The implications of social media on the evolution of human society are enormous. Facebook has nearly one billion members—and is larger than many countries. That is why, when doing social media analytics, business leaders and data analysts must remember that it is not only their goal but their responsibility to be mindful of data privacy. Social media analysts are largely left to self-regulate their analytical activities—in much the same way the social media analytics tool vendors are left to self-regulate their innovations. That is why it is important to also apply ethical principles to social media analytics, to ensure privacy and the application of social media tools and analytics in a way that positively promotes not only global commerce but also human society. I suggest several rules when dealing with social media data, whether behavioral, transactional, qualitative, quantitative, first or third party, and private or anonymous:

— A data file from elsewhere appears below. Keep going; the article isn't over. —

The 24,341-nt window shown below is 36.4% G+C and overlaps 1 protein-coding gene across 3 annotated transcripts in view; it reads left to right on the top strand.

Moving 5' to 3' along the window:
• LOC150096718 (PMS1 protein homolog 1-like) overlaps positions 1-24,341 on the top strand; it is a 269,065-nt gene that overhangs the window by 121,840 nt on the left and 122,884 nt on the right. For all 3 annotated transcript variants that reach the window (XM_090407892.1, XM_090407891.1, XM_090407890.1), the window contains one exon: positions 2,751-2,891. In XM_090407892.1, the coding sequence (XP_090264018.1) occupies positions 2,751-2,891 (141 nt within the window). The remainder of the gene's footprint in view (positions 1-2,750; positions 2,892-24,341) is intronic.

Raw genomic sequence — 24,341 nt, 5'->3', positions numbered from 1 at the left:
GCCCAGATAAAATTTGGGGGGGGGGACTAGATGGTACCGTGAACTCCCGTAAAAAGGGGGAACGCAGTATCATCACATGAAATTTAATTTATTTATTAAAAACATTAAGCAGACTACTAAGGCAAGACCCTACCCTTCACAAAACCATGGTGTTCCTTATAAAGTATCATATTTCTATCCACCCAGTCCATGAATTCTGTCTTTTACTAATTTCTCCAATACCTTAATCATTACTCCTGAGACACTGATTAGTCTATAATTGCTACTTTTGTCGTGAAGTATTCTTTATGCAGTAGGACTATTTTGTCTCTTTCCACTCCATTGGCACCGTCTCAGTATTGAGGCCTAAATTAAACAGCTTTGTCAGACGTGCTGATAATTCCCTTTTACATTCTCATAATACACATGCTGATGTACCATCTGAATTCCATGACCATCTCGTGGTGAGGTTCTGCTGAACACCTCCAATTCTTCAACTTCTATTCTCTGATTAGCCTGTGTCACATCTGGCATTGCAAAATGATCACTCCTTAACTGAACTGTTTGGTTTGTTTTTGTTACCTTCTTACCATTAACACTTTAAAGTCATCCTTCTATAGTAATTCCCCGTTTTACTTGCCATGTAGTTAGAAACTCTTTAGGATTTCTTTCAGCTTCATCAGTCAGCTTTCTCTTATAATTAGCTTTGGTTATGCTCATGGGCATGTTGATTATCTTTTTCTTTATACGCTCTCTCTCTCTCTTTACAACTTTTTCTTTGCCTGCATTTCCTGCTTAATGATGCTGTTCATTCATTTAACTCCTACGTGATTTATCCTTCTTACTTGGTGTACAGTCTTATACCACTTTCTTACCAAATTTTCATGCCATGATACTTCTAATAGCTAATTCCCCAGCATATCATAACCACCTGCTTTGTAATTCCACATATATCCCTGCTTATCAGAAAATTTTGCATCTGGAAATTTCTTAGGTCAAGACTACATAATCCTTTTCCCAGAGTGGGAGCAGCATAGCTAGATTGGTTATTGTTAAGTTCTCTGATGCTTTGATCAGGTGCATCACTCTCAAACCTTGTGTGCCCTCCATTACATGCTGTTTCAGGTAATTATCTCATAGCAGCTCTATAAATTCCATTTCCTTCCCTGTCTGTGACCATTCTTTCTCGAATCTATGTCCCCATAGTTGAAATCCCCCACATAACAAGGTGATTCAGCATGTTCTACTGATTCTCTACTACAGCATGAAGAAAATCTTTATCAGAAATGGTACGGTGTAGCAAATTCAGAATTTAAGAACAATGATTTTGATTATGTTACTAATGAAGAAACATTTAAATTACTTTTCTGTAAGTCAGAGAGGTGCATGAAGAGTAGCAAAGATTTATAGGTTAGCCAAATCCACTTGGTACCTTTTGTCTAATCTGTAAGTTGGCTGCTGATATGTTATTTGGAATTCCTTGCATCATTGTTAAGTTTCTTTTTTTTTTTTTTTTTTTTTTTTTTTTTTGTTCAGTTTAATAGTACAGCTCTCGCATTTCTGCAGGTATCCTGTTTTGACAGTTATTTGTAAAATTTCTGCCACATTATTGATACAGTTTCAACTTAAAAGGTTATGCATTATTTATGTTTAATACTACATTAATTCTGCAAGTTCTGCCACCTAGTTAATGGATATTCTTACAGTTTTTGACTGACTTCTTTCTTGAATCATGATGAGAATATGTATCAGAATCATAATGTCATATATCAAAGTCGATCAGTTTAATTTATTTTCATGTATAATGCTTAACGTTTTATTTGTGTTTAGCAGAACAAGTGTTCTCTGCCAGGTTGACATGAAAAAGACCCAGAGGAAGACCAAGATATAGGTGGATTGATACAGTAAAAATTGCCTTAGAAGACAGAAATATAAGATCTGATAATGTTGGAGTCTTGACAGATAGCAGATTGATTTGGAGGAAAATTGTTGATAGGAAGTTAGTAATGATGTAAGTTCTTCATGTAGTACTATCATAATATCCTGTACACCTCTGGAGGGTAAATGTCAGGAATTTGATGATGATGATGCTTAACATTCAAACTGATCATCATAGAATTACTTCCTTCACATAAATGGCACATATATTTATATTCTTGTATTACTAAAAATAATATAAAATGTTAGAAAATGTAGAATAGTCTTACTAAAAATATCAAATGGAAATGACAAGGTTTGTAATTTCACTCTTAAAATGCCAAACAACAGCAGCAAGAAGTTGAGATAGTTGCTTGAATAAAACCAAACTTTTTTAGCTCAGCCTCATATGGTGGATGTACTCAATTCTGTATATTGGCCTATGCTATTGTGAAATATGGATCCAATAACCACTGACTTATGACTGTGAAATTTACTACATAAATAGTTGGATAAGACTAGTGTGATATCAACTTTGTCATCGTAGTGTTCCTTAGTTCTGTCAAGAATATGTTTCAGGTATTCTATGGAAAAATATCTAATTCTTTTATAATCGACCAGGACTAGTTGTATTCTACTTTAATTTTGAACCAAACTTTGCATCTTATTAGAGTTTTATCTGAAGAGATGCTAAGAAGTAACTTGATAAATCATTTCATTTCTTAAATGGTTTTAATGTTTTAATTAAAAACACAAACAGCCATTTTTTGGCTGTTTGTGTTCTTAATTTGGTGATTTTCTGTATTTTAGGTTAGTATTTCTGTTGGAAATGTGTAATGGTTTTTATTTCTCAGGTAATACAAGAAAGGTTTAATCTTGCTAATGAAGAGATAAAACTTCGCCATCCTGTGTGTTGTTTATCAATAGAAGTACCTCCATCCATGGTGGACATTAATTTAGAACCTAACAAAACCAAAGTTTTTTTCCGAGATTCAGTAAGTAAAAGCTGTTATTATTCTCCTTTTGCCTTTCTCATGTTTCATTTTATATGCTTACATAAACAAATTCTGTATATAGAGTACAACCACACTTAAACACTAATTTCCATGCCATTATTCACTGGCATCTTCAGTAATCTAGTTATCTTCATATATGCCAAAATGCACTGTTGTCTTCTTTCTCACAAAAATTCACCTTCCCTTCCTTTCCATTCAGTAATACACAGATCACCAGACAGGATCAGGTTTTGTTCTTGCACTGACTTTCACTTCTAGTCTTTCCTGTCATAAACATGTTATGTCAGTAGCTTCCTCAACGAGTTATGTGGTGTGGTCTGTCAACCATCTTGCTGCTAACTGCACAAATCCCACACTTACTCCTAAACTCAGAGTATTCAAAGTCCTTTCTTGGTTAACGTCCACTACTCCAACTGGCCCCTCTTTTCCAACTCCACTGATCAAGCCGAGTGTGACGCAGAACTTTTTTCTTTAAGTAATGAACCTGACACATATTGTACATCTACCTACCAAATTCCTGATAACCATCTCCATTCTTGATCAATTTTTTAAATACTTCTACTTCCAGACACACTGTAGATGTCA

• Be absolutely transparent about what data you collect and how you collect it by creating and frequently updating a privacy and data usage policy and prominently displaying it on your site. Write it in English, not legalese, and keep it simple, comprehensible, and summarized. If needed, link to a more formal legal document.
  • Understand and be able to provide, on request, a list of the tracking and measurement technologies currently deployed on your site. Such a simple idea is hard to execute and deliver—especially at ...

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